The Patriots woke up the next morning and saw Downey quoted in the local paper, crediting the play with helping inspire East Greenwich’s comeback.

“For East Greenwich,” the writer wrote, “successfully defending the play was about more than preventing a run. It was about finally beating the Patriots.”

THE NEXT DAY, Portsmouth won Game 3 and the championship. They were the better team. Westmoreland threw a three-hitter, struck out nine, and in a lot of ways it was his coming-out party. He was already great, but the next two years he was the state’s best player, carrying Portsmouth until the Red Sox drafted him and gave him a $2 million signing bonus.

An East Greenwich fan at Game 3 had a big sign that read “UMBRAGE.” It was a response to Ulmschneider’s postgame interview, when he explained the play, disputed there was anything controversial about it, but added, “I guess some fans took umbrage.”

After the Pedrotty play, Ulmschneider spent a lot of time thinking about umbrage, and it started to change his coaching style. “There’s a school of thought among a lot of people that you get to the run rule” — a mercy rule — “so you can save pitching whenever you can. But I think I’m more cautious now about being the guy on the other end. We’re not going to rub anybody’s face in the game. We’re not going to run when we’re up by five. All anybody wants, whether you win, lose or draw, is to be respected by people for being a good guy and being knowledgeable. I kind of felt after this that I had put winning a game in front of that. I try to be more considerate of what it’s like on the other end.”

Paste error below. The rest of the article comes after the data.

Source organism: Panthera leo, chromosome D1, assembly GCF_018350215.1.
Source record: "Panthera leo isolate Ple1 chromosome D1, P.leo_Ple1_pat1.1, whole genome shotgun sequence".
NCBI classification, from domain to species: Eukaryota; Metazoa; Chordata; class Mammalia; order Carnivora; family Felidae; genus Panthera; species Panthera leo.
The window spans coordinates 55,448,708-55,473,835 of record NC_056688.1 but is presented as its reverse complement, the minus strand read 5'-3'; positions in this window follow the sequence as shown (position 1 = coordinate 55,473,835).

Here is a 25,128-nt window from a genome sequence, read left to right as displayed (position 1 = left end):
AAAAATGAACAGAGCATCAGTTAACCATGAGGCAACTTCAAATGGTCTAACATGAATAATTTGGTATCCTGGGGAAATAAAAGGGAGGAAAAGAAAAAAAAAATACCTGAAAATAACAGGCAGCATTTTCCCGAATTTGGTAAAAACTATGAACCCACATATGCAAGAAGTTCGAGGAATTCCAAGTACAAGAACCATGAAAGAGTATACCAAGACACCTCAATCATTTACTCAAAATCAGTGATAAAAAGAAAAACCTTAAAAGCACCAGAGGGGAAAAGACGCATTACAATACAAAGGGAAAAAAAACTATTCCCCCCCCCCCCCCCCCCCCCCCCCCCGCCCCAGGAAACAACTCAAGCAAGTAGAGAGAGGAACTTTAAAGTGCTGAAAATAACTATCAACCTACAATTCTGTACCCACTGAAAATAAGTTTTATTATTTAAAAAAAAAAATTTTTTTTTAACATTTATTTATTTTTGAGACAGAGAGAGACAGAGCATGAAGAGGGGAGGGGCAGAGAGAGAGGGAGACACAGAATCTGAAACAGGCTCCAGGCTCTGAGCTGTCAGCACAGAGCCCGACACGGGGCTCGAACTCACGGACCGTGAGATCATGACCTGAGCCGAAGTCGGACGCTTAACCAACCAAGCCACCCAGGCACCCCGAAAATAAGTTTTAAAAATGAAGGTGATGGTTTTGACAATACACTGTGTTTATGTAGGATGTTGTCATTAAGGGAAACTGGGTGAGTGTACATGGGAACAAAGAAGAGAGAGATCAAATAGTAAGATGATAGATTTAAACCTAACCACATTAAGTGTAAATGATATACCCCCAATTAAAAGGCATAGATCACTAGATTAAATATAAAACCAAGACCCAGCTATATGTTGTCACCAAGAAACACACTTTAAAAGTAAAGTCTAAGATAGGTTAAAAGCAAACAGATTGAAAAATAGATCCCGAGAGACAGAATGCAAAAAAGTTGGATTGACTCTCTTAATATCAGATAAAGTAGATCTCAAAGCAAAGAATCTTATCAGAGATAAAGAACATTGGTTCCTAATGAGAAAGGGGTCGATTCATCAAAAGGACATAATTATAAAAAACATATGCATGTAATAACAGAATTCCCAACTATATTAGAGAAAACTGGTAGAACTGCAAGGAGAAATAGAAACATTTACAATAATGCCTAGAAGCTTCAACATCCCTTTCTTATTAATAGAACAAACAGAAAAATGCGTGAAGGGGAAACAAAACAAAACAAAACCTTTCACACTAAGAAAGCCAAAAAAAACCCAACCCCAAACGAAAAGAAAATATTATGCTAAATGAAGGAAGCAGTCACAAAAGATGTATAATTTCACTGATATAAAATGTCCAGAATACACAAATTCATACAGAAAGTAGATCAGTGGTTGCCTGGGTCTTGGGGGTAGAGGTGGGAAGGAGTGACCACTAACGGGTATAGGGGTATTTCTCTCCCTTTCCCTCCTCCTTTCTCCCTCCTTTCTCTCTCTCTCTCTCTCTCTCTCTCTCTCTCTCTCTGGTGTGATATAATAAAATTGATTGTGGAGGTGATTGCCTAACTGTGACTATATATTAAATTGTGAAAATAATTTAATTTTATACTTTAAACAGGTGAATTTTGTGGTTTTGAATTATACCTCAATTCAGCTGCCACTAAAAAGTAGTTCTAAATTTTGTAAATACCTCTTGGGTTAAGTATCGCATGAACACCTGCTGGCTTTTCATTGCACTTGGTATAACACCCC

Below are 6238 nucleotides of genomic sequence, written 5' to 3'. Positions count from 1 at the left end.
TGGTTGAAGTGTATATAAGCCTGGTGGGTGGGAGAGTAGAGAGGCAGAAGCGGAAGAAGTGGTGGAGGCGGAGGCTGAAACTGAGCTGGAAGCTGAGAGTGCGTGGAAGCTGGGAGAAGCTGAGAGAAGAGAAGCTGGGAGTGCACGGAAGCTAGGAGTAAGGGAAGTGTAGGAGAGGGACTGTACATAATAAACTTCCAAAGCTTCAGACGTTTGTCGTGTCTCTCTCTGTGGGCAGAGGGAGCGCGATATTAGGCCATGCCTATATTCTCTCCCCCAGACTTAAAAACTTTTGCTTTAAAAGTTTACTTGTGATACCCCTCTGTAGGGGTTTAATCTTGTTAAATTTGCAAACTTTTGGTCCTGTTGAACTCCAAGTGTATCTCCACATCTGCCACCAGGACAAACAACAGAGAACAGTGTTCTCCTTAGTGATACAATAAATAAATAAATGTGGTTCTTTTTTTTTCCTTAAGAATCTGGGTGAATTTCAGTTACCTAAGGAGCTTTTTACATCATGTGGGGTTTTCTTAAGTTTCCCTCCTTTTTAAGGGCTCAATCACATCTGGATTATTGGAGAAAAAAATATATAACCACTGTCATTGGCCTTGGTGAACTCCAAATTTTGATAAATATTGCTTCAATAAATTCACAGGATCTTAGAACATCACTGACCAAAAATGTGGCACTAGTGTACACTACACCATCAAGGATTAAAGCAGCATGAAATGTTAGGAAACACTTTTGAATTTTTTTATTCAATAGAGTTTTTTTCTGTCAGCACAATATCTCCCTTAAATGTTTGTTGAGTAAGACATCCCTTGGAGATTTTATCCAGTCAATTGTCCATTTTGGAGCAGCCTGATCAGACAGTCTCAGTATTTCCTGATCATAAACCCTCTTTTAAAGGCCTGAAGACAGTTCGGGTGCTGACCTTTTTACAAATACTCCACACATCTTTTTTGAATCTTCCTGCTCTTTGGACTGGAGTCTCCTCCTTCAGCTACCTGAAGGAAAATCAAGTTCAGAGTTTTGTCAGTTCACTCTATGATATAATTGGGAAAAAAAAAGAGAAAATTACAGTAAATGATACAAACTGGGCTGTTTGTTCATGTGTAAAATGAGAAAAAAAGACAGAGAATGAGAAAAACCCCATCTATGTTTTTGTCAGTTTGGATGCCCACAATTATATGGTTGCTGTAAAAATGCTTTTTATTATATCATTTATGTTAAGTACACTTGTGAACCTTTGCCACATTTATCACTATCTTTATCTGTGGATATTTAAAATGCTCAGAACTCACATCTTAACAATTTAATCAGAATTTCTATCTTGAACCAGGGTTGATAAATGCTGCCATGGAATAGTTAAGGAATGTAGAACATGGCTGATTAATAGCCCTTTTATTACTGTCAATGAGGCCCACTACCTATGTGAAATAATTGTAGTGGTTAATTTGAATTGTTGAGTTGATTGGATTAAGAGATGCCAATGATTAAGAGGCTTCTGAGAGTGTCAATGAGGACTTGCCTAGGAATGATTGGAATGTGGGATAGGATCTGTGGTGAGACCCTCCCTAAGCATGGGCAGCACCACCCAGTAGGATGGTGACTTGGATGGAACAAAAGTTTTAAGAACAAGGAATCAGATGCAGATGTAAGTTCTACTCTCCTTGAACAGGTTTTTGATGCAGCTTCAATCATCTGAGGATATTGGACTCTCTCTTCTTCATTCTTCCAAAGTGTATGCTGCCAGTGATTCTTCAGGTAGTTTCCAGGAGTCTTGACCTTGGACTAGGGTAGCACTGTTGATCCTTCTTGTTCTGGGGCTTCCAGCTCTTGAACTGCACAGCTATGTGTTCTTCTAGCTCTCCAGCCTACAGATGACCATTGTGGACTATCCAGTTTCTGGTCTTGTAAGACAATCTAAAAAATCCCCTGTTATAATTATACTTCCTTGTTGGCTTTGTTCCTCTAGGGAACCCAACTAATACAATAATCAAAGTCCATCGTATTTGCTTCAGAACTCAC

This is good. It’s also, though, a little bit of a loss. There was nothing wrong with the Pedrotty play. It was within the rules, and it was easy enough to defend. “Bush league” is usually a slur teams throw around to try to convince another team to act against its own interest.

“You know, really — it was not bush,” says Jim Bracey now. “We just defined it that way. He was intelligently exploiting the rules. He ultimately blinked.” And Ulmschneider blinked because the crowd yelled “Bush” at him.

A few weeks after the game, Dan Bracey started dating one of the girls who’d been in the stands that day. (They’re now married.) He pitched even better as a senior, topping 90 mph, which is plenty to dominate in high school. He committed to pitch for Columbia University. In the final high school game of his career, his team lost — on a walk-off phantom pickoff throw.

Coach Downey told the seniors what a sham it was for a team to pull such a bush-league play and end their high school careers that way. “In the heat of the moment,” Bracey says, “I was pissed.

“But looking back, it was brilliant.”